“The only thing I have learned from life is to endure it, never to question it, and to burn up the longing generated by this in writing.”
― Karl Ove Knausgård, My Struggle
My Struggle is Karl Ove Knausgard's first book in the ambitious six part series, and one I had been hearing so much about in recent months that I finally decided to give it a try. As the title might suggest, this is not a comedy, so if you are struggling through a gray, bleak winter, stay well away!
Knausgard is kind of like sharp cheese. At first you think you hate it, but then it's actually not bad at all. The first half of the book, he came across as arrogant and, keeping in mind that a man who isn't even fifty is writing six books about himself, very self-indulgent. Nonetheless, even mildly irritated as I was, I had to admit that there was something about his style that made this book compulsively readable. About two thirds of the way through, something happens, "the big event" in Knausgaard's life and his voice softens. His mind turns to others and his vulnerability even as a grown, relatively successful man is exposed. It is this last third that makes me want to keep going with Knausgaard's books, though their length and number is a little daunting. Sometimes his recording of all the minutiae of his daily life and the airing of all his frustrations is a little annoying, and the setting reads like a gray-washed Scandinavian crime drama, but I suppose this is his attempt to provide an honest and transparent account of his inner and outer world. Undeniably he is a good writer, and his observations, though sometimes tediously conveyed, are often astute gems of human insight, which elevate this book from an autobiography, to a text that possesses philosophical musings and reads like a well-polished novel.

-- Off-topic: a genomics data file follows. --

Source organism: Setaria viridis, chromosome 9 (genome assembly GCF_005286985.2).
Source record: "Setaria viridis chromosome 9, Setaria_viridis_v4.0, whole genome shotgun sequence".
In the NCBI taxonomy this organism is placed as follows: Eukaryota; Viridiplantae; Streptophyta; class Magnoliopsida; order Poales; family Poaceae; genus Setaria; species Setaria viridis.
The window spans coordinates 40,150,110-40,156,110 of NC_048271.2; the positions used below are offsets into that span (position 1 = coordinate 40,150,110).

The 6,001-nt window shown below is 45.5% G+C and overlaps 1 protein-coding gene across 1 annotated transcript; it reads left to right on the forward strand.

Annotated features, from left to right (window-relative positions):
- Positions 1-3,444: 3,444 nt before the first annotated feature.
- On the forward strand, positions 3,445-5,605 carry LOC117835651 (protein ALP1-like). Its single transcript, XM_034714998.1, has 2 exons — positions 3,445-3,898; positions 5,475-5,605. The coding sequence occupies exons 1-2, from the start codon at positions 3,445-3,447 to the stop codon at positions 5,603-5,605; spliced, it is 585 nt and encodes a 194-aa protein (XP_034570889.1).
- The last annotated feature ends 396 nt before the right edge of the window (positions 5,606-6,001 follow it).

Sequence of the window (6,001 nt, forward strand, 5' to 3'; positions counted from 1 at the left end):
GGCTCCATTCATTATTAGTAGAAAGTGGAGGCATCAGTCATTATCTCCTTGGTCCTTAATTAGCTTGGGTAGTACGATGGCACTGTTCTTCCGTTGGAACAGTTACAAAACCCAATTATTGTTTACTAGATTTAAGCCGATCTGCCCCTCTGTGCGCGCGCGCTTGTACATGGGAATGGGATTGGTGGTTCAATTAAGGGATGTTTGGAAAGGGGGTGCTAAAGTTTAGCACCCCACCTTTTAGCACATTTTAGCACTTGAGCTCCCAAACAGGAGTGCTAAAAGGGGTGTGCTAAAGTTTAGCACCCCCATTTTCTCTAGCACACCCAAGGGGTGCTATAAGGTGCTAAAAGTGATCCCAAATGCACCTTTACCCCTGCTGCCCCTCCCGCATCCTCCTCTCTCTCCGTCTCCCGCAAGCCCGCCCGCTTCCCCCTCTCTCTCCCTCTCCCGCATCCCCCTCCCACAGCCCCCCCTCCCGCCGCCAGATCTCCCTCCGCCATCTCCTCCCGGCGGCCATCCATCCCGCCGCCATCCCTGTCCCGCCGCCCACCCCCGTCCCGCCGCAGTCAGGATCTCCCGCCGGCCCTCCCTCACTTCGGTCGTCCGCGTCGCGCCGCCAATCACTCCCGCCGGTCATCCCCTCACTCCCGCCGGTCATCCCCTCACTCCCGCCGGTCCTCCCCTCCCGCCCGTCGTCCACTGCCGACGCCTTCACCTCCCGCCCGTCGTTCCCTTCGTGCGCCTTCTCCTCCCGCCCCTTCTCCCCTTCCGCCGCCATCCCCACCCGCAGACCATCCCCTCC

Something that initially irritated me was the title, "My Struggle" is, of course, "Mein Kampf" in German. Being German, I couldn't understand why anyone would chose to give their book such a name, but reading My Struggle, it becomes clear that he in no way associates his very personal story with Hitler's disgusting book.
When you read Knausgaard's story, the title does seem very apt, because he really highlights and dissects all the areas in his life that are rife with struggles.
Though I think I'll read something slightly lighter next, I will definitely return for Book Two, and maybe Book Three, but Books 4-6 about this man's struggles... we shall see;-)